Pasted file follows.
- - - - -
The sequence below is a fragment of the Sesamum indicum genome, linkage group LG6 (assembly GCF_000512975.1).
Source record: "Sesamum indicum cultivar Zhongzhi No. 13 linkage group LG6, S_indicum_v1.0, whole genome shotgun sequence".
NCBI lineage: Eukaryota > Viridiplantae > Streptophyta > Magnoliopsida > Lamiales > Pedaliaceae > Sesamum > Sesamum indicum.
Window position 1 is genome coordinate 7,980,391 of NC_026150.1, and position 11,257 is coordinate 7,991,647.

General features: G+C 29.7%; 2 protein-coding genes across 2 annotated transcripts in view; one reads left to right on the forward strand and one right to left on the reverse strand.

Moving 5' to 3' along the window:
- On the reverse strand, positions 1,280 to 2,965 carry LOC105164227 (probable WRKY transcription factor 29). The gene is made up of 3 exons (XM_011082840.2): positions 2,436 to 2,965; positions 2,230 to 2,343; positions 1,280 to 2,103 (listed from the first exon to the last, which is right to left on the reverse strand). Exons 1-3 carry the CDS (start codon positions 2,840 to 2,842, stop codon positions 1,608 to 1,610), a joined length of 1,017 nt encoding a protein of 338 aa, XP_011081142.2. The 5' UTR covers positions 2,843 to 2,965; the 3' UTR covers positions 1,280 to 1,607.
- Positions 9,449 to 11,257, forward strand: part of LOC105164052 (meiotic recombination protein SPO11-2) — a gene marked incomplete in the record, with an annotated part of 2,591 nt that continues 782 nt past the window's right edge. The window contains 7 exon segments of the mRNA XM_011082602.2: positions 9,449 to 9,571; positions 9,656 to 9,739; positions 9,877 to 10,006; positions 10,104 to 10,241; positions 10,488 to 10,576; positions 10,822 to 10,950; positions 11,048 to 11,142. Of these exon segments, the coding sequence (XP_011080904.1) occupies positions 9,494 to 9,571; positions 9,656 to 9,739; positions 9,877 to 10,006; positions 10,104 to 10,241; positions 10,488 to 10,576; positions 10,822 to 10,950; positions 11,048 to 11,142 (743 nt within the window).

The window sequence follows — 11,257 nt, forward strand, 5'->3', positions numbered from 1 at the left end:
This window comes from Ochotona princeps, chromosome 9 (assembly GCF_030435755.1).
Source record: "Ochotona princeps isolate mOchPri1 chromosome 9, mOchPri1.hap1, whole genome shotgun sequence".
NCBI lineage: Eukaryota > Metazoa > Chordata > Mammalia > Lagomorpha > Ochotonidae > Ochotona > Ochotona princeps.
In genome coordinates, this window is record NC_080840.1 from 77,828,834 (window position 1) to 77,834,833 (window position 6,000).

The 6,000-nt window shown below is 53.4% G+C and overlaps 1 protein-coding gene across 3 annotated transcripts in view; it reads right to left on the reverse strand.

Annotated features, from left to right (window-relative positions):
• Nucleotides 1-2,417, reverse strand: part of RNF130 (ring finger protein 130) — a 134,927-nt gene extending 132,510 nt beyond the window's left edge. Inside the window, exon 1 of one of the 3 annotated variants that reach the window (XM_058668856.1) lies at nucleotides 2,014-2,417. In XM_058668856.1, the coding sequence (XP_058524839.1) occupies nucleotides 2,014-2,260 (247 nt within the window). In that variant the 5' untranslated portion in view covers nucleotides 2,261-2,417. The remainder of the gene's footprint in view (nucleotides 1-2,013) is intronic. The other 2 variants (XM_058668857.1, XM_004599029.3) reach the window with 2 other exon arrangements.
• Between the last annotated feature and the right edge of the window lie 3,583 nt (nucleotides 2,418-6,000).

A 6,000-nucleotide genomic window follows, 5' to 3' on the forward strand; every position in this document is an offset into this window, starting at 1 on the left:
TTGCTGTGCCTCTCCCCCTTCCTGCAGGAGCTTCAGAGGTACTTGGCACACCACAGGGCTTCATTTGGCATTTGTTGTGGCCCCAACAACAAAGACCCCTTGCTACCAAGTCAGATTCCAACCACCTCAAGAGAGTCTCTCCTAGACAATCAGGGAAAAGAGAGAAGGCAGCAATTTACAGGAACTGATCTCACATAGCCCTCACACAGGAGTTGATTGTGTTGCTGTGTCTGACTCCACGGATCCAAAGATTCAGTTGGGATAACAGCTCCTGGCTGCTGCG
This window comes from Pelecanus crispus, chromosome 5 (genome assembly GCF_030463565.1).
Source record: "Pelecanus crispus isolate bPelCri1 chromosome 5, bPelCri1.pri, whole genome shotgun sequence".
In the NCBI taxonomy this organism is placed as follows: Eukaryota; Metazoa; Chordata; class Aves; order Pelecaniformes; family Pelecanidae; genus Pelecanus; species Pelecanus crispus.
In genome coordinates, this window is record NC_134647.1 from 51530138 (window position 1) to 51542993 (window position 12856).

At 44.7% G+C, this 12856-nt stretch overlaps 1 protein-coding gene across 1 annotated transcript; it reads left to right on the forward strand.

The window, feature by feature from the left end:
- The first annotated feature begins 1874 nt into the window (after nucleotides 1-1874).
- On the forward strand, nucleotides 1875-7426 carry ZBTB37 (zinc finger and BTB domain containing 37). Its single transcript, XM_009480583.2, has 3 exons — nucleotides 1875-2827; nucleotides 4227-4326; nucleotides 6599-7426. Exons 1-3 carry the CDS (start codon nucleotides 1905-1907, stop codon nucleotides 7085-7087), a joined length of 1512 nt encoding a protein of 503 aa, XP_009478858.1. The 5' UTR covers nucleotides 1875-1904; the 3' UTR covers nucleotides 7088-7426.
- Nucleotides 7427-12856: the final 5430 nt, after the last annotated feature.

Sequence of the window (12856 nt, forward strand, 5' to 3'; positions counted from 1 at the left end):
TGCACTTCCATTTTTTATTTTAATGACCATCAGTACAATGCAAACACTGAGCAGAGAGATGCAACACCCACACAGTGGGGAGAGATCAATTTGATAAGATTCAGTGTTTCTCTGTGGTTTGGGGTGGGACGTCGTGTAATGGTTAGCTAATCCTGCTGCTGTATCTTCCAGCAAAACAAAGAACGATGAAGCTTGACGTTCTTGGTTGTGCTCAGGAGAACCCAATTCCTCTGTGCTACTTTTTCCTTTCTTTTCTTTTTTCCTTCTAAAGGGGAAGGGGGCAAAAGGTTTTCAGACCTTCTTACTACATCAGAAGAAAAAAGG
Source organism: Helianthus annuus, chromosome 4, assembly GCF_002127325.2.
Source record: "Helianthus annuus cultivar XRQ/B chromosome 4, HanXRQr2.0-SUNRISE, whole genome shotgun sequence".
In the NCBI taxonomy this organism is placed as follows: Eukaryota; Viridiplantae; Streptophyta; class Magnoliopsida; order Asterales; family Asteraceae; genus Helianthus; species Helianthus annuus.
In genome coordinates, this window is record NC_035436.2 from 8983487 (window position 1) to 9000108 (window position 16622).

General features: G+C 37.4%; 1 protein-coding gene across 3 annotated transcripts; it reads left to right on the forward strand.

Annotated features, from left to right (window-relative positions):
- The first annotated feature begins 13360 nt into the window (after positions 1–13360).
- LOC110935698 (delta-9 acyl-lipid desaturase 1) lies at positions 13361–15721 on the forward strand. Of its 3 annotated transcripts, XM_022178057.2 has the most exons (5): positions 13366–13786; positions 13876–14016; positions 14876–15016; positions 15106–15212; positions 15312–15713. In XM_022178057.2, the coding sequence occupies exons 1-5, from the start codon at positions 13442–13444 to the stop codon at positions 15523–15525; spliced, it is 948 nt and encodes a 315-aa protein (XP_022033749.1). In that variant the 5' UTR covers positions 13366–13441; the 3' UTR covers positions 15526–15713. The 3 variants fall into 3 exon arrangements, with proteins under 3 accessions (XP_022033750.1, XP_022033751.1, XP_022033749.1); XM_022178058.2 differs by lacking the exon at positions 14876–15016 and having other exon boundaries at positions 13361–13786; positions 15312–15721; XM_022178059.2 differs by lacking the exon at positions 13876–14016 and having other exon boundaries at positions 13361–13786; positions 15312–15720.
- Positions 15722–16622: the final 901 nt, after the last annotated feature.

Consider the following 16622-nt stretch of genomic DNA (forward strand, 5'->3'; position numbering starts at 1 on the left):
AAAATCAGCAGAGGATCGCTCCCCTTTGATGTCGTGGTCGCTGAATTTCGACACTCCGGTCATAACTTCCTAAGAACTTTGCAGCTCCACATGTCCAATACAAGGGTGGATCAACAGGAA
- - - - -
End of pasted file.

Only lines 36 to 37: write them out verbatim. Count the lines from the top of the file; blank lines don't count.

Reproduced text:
Annotated features, from left to right (window-relative positions):
- The first annotated feature begins 13360 nt into the window (after positions 1–13360).